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24 June


What will Tokyo’s second state of emergency mean?

Under a state of emergency, people are asked to work from home as much as possible, but a large crowd was seen during morning rush hour at a station in Tokyo on Thursday

Photo: AFP

/NOVOSTIVL/ Prime Minister Yoshihide Suga is set to declare a state of emergency in Tokyo and surrounding areas, as COVID-19 infections and the number of people in serious condition reach record levels.

The measure is to be imposed in the capital and three adjoining prefectures from Friday to Feb. 7, according to public broadcaster NHK. It could be lifted earlier if certain criteria on infection rates are met, the Nikkei newspaper said.

The emergency will hand power to local governments to urge residents to stay home and order some businesses to close or limit operations, though authorities can’t force compliance for now. It would be the second such declaration, following an emergency beginning in April that was for a time extended across the whole country before being revoked as case numbers fell.

What would an emergency declaration mean?

Japan’s version of an emergency won’t result in the type of “lockdowns” seen in Europe. Due to civil liberties enshrined in Japan’s postwar Constitution, the government cannot send police to clear people off the streets, as has happened in places including France, Italy and the U.K. The main effect will be to increase the powers of prefectural governors. Under an emergency, a governor can urge local people to avoid unnecessary outings, but residents have the right to ignore such requests, and there are no penalties for disobedience.

Restrictions are set to be tightened on large events, with attendance to be capped at 5,000 people and the lower of half capacity. The government is also considering restrictions on movie theaters and concerts, NHK report said, while the Sankei newspaper reported large department stores will be asked to close early. Schools won’t to be asked to close this time, and university entrance exams will go ahead as planned, education minister Koichi Haiguda said.

What about businesses?

Businesses can be asked to shut down or limit activities, and ordered to do so if they don’t comply, but again there are no penalties for noncompliance. Suga’s government is seeking to add both penalties for businesses that don’t obey, as well as formalize financial help for those that do, to a Special Measures Act on virus management. Punishments are already specified for a small number of offenses, including hiding supplies that have been requisitioned by local authorities.

The declaration also allows local authorities to control prices of daily essentials, provide loans through government-related financial institutions and make compulsory purchases of food and medicine. Tokyo will again urge residents to work from home as much as possible, call on people to stay at home after 8 p.m., and is expected to urge restaurants to close no later than that time. A program of domestic travel incentives has already been suspended through Jan. 11, and the Nikkei reported that it won’t resume while the emergency continues.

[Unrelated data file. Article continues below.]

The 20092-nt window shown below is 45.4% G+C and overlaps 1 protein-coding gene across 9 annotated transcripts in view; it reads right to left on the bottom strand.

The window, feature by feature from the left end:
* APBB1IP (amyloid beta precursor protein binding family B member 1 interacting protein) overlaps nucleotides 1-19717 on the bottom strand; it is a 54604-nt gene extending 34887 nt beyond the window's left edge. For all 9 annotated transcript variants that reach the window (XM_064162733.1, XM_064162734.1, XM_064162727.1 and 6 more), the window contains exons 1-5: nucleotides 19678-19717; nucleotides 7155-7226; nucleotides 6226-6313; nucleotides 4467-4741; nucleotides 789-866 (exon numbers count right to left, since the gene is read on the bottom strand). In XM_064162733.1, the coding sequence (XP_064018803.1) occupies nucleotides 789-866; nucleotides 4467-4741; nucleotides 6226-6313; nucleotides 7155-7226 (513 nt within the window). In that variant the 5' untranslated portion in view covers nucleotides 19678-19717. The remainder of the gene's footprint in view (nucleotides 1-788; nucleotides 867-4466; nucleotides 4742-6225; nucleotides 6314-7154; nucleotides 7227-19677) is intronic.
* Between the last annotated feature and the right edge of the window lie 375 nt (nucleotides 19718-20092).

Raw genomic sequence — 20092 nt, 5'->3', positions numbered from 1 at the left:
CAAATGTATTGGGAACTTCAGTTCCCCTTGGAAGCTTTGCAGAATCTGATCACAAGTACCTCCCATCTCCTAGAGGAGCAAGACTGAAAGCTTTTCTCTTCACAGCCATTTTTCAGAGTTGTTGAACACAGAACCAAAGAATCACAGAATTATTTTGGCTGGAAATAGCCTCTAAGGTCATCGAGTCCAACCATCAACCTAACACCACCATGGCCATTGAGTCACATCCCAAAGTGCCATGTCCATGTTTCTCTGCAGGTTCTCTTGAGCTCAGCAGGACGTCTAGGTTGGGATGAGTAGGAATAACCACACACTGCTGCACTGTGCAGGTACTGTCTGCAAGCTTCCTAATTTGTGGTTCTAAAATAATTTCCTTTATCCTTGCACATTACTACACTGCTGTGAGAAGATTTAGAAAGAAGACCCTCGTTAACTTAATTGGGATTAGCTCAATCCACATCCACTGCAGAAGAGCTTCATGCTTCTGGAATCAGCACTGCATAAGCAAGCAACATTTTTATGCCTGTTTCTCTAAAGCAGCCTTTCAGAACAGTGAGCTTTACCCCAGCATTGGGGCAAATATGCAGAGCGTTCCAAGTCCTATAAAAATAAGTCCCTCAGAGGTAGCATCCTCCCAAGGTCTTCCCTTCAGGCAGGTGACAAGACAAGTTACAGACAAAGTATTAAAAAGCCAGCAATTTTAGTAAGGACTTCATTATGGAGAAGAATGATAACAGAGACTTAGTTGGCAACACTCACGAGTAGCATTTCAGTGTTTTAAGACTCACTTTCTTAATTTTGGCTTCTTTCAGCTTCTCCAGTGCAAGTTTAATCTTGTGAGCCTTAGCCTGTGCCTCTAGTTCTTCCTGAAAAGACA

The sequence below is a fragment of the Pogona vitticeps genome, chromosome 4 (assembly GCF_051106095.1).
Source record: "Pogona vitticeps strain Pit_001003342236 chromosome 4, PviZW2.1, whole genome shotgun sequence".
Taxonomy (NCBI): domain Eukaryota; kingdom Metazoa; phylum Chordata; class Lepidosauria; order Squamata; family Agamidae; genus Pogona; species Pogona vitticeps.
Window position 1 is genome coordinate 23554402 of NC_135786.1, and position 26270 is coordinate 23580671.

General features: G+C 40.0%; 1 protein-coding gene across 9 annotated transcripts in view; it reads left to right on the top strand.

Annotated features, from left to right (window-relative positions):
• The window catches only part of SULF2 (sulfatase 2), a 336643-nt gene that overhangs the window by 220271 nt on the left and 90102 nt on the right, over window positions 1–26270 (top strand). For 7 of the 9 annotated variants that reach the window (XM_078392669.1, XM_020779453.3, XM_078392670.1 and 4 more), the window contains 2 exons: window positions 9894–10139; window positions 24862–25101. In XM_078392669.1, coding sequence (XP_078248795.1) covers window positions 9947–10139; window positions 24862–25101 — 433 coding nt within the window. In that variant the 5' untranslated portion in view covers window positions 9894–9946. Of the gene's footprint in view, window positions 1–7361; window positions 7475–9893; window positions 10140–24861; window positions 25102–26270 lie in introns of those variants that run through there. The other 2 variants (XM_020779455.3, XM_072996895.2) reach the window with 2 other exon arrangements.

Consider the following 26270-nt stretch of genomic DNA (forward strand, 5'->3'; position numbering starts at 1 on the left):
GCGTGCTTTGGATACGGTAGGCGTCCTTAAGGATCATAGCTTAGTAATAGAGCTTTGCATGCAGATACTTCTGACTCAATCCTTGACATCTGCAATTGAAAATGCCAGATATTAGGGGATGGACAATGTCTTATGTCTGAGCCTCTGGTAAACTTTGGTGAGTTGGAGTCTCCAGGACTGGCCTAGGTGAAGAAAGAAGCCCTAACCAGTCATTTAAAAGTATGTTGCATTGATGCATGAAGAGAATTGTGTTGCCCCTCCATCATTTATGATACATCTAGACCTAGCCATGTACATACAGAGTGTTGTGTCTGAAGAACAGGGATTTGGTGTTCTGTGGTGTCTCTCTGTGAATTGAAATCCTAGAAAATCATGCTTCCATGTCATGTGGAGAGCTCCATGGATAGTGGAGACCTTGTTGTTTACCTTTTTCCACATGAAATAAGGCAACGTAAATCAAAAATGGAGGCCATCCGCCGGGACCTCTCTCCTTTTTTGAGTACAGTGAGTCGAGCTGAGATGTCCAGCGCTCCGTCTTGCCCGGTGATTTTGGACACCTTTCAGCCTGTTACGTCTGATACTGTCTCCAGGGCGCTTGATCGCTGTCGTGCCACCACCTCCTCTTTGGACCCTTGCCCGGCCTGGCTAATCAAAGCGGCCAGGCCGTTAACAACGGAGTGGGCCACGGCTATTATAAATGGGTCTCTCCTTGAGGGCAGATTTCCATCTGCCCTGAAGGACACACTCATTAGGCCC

Will people obey the requests?

People largely complied with government requests to refrain from going out during the previous state of emergency. But Suga said in a Monday news conference that the movement of people in the Tokyo area had not fallen much in December, despite pleas from local and national government for people to stay at home. He said that meant a stronger message was needed for the capital and surrounding regions, where the number of new infections had recently accounted for half the national total. About 6,000 cases were found nationwide on Wednesday. Even so, Japan’s cumulative tally of confirmed cases over the past year falls short of what the U.S. sometimes records in a day.

What could be the economic hit?

Suga said he wanted a limited and focused emergency aimed at reducing the risk of infections at bars and restaurants, which experts say are one of the main sites for transmission. Nonetheless, the Tokyo metropolitan area alone accounts for about one-third of the country’s gross domestic product, which would make it the world’s 11th largest economy. Bloomberg Economics’ Yuki Masujima sees the emergency declaration shaving up to 0.7% off the economy for each month it lasts.

What will it mean for the Olympics?

Suga reiterated Monday that he was determined to stage the delayed 2020 Tokyo Games this year, and would proceed with preparations. But the state of emergency, meant to curb people’s movement and business activities, is raising some concerns whether the 2020 Games will need to be postponed again or be canceled altogether. The Tokyo Olympics was officially delayed in March last year amid surging virus cases, with the government declaring an emergency shortly after the decision.

Japan stepped up border controls in response to the emergence of a more infectious mutation of the virus. It’s now considering a blanket entry ban for all nonresident foreign nationals, the Asahi newspaper reported. Under a state of emergency, it’s hard to see that being relaxed, which could complicate the arrival of athletes, staff and spectators from around the world — especially when polls show more than half of respondents want the Games called off or postponed.

What needs to happen for the emergency to be lifted?

The region’s infection status will need to fall below the highest of four levels set by the government’s virus expert panel for the state of emergency to be revoked, according to the Nikkei. That means, among several criteria, the number of new weekly cases per 100,000 people would need to fall under 25, far below the 46 recorded for Tokyo on Monday, according to the report.